The answer is not, as the federation demands, to return to the status quo ante, but to move towards the licensing of cannabis. This should be accompanied by full trials of the new, stronger strains of the drug available, which research suggests can induce psychosis.

The cannabis debate can fuddle the brain almost as much as the drug itself. What police and public need is a clear head from government on this issue and a clear message on its legality.

BBC Revisiting Britain’s biggest free festival


BBC In pictures- Summer solstice


BBC Thousands gather at Stonehenge


Guardian Stonehenge builders identified


Guardian Summer solstice


Salisbury Journal Crowd greets solstice dawn


Stonehenge Reveller ‘Dies of Drink and Drugs’



Google Search stonehenge


Observer Magazine Beanfiled: What happened next


Stonehenge study tells pagans and historians it’s good to talk

More understanding among all sides in the great Stonehenge debate

might be made if the world was shown images of how the site is

experienced by visitors today rather than only its imagined past,

suggests new research sponsored by the ESRC. This research is

published today as a part of Social Science Week.

But the project, co-directed by Dr Jenny Blain of Sheffield Hallam

University and Dr Robert Wallis of Richmond University, London,

admits this would undermine the very potent and almost universal

need for Stonehenge to remain ‘essentially preserved’, shrouded in

mystery, and the ancient guardian of a hidden past.

A report from their ‘Sacred Sites, Contested Rights/Rites’ project,

comes at a time when considerable alliances have been formed at a

public inquiry in Salisbury by groups fighting redevelopment plans

for the Stonehenge area. These include a tunnel to take the A303 and

the siting of a new visitor centre.

The project examined what have come to be known as sacred sites, and

the climate of mistrust between heritage management and

archaeologists on one side, and pagans and alternative interest

groups on the other.

It included a detailed, systematic analysis of available published

material, websites and press coverage, along with fieldwork and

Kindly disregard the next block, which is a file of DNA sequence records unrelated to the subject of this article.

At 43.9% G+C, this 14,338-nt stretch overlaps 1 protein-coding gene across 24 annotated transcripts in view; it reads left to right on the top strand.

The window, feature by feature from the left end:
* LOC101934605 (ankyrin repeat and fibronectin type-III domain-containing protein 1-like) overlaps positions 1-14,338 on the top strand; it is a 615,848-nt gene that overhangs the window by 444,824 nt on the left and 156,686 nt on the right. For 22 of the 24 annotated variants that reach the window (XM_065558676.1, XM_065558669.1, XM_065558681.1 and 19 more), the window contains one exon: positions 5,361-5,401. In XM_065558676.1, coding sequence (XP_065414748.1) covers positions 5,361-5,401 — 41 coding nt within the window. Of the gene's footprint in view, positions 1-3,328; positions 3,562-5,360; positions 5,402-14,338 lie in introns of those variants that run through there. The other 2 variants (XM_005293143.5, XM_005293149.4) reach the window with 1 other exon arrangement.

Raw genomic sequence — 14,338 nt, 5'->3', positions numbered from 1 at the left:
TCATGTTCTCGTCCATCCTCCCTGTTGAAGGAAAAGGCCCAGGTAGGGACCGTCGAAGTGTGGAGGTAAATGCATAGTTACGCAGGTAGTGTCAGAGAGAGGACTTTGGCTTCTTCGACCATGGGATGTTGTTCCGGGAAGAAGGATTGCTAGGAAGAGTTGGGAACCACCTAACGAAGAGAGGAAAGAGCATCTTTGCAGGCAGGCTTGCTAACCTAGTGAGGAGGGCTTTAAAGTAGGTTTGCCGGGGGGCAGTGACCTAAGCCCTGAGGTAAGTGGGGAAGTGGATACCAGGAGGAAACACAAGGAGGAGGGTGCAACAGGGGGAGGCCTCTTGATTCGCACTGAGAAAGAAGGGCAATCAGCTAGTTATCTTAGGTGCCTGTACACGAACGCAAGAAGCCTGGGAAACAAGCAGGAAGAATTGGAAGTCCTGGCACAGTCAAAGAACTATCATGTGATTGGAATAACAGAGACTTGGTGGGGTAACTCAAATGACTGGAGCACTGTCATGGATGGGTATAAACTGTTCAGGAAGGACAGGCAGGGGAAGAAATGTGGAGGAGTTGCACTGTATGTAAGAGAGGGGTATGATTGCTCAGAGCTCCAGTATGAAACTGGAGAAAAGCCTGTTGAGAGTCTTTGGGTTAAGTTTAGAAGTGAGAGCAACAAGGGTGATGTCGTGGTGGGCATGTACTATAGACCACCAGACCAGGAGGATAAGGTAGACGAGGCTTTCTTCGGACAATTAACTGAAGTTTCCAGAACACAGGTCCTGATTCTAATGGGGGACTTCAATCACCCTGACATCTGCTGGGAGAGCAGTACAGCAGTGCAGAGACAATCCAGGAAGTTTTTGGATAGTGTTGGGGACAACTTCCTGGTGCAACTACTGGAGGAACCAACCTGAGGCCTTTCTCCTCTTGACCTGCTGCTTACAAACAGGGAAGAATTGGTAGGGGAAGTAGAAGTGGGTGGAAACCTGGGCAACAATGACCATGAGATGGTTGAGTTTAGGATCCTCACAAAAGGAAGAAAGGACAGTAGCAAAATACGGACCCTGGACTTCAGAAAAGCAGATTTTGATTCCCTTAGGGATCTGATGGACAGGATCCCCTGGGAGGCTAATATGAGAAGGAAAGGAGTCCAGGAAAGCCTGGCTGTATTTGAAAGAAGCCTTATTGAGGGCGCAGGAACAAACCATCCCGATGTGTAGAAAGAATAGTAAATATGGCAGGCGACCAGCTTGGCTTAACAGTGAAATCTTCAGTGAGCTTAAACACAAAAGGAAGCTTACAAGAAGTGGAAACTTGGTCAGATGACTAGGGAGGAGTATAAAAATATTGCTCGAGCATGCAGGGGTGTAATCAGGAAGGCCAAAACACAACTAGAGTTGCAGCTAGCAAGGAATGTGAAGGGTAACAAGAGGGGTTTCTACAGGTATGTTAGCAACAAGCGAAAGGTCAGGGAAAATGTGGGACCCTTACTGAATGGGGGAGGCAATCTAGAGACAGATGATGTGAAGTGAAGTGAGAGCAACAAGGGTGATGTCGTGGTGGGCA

discussions with visitors and local people at Stonehenge and similar


Dr Blain said: “Stonehenge is the centre of an on-going struggle

between travellers, pagans, ‘Druids’, members of the ‘alternative’

community, English Heritage, landowners and the police. The

situation there spotlights differences between, on one hand,

heritage concerns about preservation for future generations, and on

the other, the demands of pagans and others who want open access for


Accommodations reached between the different parties at times of

solstices and equinoxes remain contentious, and distrust is rife,

says the report. It points out, however, that dividing lines have

been drawn up differently over the current redevelopment plans.

For many pagans, prehistoric sites are not ruins but living temples

or sacred sites. They feel drawn to these places to perform seasonal

rituals or to observe astronomical events. Many pagans, including

Druids, accept the ‘preservation ethos’, regarding such things as

stone circles, barrows and iron age forts as artefacts of pre-

Christian paganism, and therefore sacred.

Access is important to them, but not at the expense of preserving

sites for future generations. However, other Druids and pagans,

notably groups campaigning for the return of the Stonehenge free-

festival, call for mass public celebrations, especially at the

summer solstice.

The study points out that archaeologists investigating the religious

significance of sites rarely consider rituals of the present day,

dismissing them as invalid. Some heritage managers speak directly

with pagan and other groups, and may even attend festivals, yet this

is seldom recorded officially.

Pagans sympathetic to preservation are interested in archaeological

views and want to become involved in site maintenance. They also try

to explain their perceptions about landscapes as ‘living’ entities.

But archaeologists who take part in pagan conferences tend to

provide information rather than seek it, and the result is

frustration for the groups.

Picture presentations of sites such as Stonehenge invariably show

them as dramatic ruins in splendid isolation, removing any signs of

people or present-day activity. And the emphasis on such things as

visitor centres and ‘interpretation’ handed out to naïve visitors,

suggests a ‘top-down’ approach by middle-class heritage management,

explaining something from a ‘closed’ past.

Dr Blain said: “Our project suggests that open and transparent

dialogue is needed between all the interested groups. And this must

begin with an appreciation of diversity.”


For further information, contact:

Jenny Blain on 791-955-6371 or 44-114-225-4413;

Or Iain Stewart, Lesley Lilley or Becky Gammon at ESRC, on 01793-



If you missed the show, like you are at Glastonbury, or somsuch, then you can listen to the latest Archive Hour, for the following week.


Real Player required

Next Page »